Katie was the first place female.

I was the first place male.

Our time?  31'09"

Wednesday, November 03, 2010

Objects at rest...

Having an injury—no matter how minor it may be—allows one to reflect on their running.  I haven't been running much since my knee started acting up—maybe 2 or 3 times a week.  It's given me time to think.  Time to meditate on a running season that, by many measures, was a resounding success.

In truth, I've needed to make a special effort to listen to my own advice.  Whether it was helping someone figure out a training plan, or giving advice to someone who has an injury, I had one piece of advice: listen to your body.  Well, I've been listening, and it's been saying "take it easy, Matt.  A few weeks of taking it easy will not ruin your running life."  So it goes.

Beyond making the effort to not run (yes, not running requires more effort than running), I've been able to look back at how I've grown as a runner.  How I've become more dedicated, smarter, and in some ways, faster.  To explain this, I'm going to look back into my past a bit.

As a kid, I didn't run.  I played soccer when I was a child, but mostly because it was fun and my parents thought it would be good for me.  I stopped sometime around 1st or 2nd grade.  I did nothing for many years.  I did the mile in gradeschool, and was super happy when I could get into the 10:xx range.  My gradeschool did the mile by running a big rectangle in our parking lot.  10 laps to a mile.  My strategy was to run the short sides of the rectangle and walk the long sides.  I was thrilled when they made the rectangle longer so that it would be 8 laps to a mile (meaning the long sides were even longer).

I was an awkward kid.  Sports weren't my thing because I sucked at them.  All the way through high school, I could count the number of baskets I made in basketball as less than 20.  And we played basketball a lot.  My PE teacher was also the b-ball coach, so he would throw in a token dodgeball game, or weightlifting day, but 90% of what we did was basketball.  I hated it.

This changed my sophomore year.  I was going to join the soccer team.  But, in a school of ~100 students, the soccer team was cancelled that year due to lack of interest.  Dejected I was, but a seed had been planted.  A few days later, Mr. Sprow, my chemistry/advanced algebra/physics/calculus teacher wanted to know if I'd join the cross country team.  I had absolutely no clue what a cross country team was, but said ok.

I was in for a rude awakening.  My second day of practice involved a 6 mile run.  I just about expired.  I was slow that season.  First 5k time was 34:30, second was 38:40.  I was last on my team, and usually last in all the meets.  It was a great day the first time I didn't come in last, and I managed to break 30 minutes that season.  I was just as slow during track season, and it was more embarrassing because one can't hide in the woods and walk.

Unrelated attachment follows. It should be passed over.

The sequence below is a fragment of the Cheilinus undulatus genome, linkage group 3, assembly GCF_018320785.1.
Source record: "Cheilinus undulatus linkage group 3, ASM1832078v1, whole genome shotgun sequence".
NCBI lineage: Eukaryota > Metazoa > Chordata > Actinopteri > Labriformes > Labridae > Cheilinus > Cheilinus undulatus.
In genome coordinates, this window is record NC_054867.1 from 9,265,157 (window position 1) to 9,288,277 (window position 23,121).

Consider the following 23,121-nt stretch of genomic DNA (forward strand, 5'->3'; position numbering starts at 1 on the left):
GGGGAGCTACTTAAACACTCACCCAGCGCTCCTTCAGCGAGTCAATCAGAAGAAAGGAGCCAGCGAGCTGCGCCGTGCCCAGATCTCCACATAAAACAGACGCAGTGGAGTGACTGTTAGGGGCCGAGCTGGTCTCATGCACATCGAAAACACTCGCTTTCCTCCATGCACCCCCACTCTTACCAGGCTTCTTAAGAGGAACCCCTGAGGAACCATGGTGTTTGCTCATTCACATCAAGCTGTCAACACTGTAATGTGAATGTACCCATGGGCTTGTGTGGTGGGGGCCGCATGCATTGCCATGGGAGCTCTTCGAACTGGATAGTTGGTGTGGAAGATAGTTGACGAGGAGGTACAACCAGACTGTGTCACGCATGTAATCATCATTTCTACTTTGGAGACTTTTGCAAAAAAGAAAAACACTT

I got a little faster my junior year, but in my senior year, things changed.  The fast people on my team graduated, so I just needed to run faster than one of my teammates to be the fastest on the team.  It took a few meets, but I assumed that mantle, and didn't look back.  That was the season I almost broke 20, and was 2 places shy of being named all-conference.  In track that year, I even earned points on my own for the first time.  I had a great year of running.

Then I stopped running.  I had every intent of keeping it going in college, but I would run maybe 2 or 3 times a month, and then it stopped altogether.  I was a runner without a team, and only then did I realize how much the team was a part of me.  If I were ever to become a runner again, I would need to learn how to run as my own team.  I would have to carry the sport that I loved on my own.

Stay tuned for how these experiences shaped my 2nd running life.

Wednesday, October 27, 2010

It Lives!

I'm sure you know that I'm not a running gadget type of guy.  No GPS.  No iPod.  No heart rate monitor.  But, I do use one gadget—my trusty running watch.  Well, many running watches, actually.  I tend to go through them quickly.  I don't know why.  I just do.

I prefer Timex watches.  I've always had the Timex Ironman Triathlon watches—even back when I confused Ironman with Iditarod.  They do what I need them to do, and they look decent enough to use as my everyday watch.